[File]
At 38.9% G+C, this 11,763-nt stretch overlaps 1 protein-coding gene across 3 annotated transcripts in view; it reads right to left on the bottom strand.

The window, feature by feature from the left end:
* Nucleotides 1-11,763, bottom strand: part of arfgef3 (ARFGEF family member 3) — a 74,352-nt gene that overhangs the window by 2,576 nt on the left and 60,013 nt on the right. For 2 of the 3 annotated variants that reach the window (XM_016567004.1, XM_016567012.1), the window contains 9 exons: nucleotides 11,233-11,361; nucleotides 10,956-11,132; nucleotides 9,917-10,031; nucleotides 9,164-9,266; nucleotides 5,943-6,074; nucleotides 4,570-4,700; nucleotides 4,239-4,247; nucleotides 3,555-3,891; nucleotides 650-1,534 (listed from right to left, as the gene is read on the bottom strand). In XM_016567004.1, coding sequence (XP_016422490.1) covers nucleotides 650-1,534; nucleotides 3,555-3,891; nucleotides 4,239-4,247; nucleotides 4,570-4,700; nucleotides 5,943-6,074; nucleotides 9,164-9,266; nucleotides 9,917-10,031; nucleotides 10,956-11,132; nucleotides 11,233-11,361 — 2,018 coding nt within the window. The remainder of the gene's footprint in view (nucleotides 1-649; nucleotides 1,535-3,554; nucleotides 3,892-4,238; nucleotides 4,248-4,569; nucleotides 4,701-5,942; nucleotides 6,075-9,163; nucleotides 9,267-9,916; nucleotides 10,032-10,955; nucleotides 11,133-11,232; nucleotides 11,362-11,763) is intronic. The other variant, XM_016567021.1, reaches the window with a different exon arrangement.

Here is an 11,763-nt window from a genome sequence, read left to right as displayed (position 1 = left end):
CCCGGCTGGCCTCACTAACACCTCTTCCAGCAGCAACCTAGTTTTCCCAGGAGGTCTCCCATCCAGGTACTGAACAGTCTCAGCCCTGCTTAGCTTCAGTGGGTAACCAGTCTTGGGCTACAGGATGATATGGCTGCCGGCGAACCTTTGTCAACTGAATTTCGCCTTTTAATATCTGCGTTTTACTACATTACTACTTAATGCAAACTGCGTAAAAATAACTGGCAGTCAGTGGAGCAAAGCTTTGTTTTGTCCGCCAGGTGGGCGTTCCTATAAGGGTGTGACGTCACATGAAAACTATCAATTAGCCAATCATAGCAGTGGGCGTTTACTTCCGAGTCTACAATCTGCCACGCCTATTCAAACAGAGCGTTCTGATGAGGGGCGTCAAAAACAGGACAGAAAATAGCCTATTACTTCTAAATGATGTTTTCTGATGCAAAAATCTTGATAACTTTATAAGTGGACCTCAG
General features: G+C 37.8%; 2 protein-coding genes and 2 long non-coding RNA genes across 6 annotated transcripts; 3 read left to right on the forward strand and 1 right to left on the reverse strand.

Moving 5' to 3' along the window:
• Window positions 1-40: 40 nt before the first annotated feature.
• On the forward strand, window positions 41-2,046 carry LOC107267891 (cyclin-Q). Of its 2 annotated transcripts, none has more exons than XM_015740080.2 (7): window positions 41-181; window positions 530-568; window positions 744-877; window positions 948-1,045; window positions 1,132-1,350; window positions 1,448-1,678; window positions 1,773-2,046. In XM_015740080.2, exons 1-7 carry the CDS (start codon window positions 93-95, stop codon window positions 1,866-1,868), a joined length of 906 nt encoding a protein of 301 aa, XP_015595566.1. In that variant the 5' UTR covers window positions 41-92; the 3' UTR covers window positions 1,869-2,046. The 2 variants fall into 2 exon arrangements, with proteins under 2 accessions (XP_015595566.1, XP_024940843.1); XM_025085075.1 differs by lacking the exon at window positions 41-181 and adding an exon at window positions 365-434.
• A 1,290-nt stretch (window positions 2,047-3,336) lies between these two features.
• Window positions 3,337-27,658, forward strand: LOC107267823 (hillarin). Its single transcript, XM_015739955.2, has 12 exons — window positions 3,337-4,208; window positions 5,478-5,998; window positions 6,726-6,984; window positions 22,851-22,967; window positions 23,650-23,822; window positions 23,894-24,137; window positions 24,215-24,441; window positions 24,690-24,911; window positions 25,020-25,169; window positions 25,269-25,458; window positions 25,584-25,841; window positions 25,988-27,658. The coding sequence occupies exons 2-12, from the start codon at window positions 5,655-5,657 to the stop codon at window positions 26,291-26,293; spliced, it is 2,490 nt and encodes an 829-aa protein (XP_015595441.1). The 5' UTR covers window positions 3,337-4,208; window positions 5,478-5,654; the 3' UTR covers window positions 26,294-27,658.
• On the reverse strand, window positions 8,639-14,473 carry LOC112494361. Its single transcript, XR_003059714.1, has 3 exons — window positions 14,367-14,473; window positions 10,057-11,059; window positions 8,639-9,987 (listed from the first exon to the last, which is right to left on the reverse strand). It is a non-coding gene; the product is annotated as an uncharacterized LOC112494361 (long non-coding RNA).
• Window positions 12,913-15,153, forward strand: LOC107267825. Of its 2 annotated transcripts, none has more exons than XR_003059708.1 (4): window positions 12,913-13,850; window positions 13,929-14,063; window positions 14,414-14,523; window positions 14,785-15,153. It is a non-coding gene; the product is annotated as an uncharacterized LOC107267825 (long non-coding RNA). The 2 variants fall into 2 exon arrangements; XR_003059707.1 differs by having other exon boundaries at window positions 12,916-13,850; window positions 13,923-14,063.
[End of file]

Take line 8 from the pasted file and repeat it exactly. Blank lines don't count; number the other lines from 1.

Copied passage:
• Window positions 1-40: 40 nt before the first annotated feature.